"Understood." replied Field Marshal Rushdie, rubbing his chin. "Send word to Third Army command to prepare to begin marching towards Novi Pazar as soon as possible. Elements in Novi Pazar should be ready to commence action at a moment's notice. As soon as they have mobilized their active forces, they must begin their movements. Reserve forces can follow. That way, as soon as we declare war, we will be able to begin our offensive."

"Yes sir, I will see to it at once."

Abdeen Palace
Cairo, Khedivate of Egypt
March 13, 1905

"I have heard from Constantinople that we are unable to proceed at the moment." said Colonel Ali, as he smoked in his new office within the Egyptian capital building, with Imam Al-Musawi and 'General' Hussein seated across from him. "Our near daily protests in Port Said have come along nicely, and their gradual escalation has proved to be perfect for our plans. However, those plans have changed." The colonel stood, pacing about the room. "As you know, a few days ago Egypt was recognized as being part of the Ottoman Empire once again, and has been returned to our control. The Porte has opted to continue to allow the Khedivate autonomy, given the friendliness of the Khedive. Now we can emerge from a shadows a little, and now with the Khedive's backing, we can speed up the process."

Newly appointed 'General' Hussein, who had previously served in the Egyptian Army as a colonel and would now command the Al-Tilmisani Brigades nodded. "When shall we begin our operations? My men grow anxious for action, and our numbers grow by the day. I expect to be able to muster 15,000 militiamen on this front by the end of the month."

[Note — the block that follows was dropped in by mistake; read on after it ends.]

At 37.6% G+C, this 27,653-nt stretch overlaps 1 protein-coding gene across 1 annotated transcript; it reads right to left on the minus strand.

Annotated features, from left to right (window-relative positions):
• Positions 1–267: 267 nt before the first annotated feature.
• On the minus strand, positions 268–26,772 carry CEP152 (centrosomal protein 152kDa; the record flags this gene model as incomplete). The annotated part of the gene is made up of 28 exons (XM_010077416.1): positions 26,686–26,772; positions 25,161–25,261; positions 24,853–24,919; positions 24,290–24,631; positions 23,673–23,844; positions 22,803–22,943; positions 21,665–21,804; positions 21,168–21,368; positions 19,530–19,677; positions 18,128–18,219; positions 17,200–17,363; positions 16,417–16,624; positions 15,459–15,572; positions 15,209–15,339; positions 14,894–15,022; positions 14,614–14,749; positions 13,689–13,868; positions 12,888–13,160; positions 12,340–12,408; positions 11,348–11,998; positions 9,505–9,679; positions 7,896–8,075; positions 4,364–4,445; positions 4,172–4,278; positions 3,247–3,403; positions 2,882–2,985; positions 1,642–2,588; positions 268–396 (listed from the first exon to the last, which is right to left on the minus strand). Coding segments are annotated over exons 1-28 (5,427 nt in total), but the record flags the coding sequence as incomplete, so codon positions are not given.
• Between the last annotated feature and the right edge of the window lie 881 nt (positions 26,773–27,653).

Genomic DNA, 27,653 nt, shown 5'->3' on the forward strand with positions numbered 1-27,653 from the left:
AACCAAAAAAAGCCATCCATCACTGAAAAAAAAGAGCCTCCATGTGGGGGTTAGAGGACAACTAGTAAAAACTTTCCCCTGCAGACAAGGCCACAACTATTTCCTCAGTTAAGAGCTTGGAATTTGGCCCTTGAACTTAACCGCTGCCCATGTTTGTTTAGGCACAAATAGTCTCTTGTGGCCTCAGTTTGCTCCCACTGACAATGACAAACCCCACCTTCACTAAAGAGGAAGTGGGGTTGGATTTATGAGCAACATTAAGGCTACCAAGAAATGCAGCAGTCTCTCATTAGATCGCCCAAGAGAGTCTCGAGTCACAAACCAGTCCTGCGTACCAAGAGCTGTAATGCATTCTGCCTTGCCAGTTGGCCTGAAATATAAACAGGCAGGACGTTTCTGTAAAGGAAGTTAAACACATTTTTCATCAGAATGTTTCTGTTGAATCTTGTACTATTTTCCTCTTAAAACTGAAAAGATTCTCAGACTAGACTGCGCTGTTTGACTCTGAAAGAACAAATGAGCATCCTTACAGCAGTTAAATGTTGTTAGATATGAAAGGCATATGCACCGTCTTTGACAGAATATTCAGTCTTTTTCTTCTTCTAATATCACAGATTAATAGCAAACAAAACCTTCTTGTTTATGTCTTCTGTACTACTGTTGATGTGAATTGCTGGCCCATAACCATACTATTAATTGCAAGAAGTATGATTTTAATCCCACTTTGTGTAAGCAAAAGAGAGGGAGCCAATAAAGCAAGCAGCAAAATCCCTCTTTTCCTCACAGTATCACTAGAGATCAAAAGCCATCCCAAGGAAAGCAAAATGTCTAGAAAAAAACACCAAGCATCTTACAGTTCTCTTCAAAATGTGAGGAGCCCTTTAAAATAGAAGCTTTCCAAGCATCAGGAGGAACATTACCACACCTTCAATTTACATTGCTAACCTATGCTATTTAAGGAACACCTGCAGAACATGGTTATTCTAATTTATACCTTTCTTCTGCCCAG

"All in good time, General. I have orders from Constantinople to wait until our war with Austria is over. But we shall see if we can act sooner."

Imperial Notice to Soldiers and Sailors of the Imperial Ottoman Armed Forces
March 12, 1905

Soldiers and Sailors of the Imperial Armed Forces, be it known to all within service of His Imperial Majesty's forces that, as of March 12, 1905, mobilization has been declared. All leave is hereby canceled, and all reserve duty forces shall be immediately summoned to active duty.

To engage in military action is the last recourse of our Empire's foreign policy. However, the actions of the Kaiser of Austria-Hungary to order military mobilization and declare war on our longstanding ally the Republic of France merits an appropriate response. In preparation to speedily execute the commitments of the Empire in accordance with Article IV of the Treaty of Westminster, should it be activated by the French Government, and to defend the Empire's borders in Europe, the Empire shall hereby enter a State of Alert.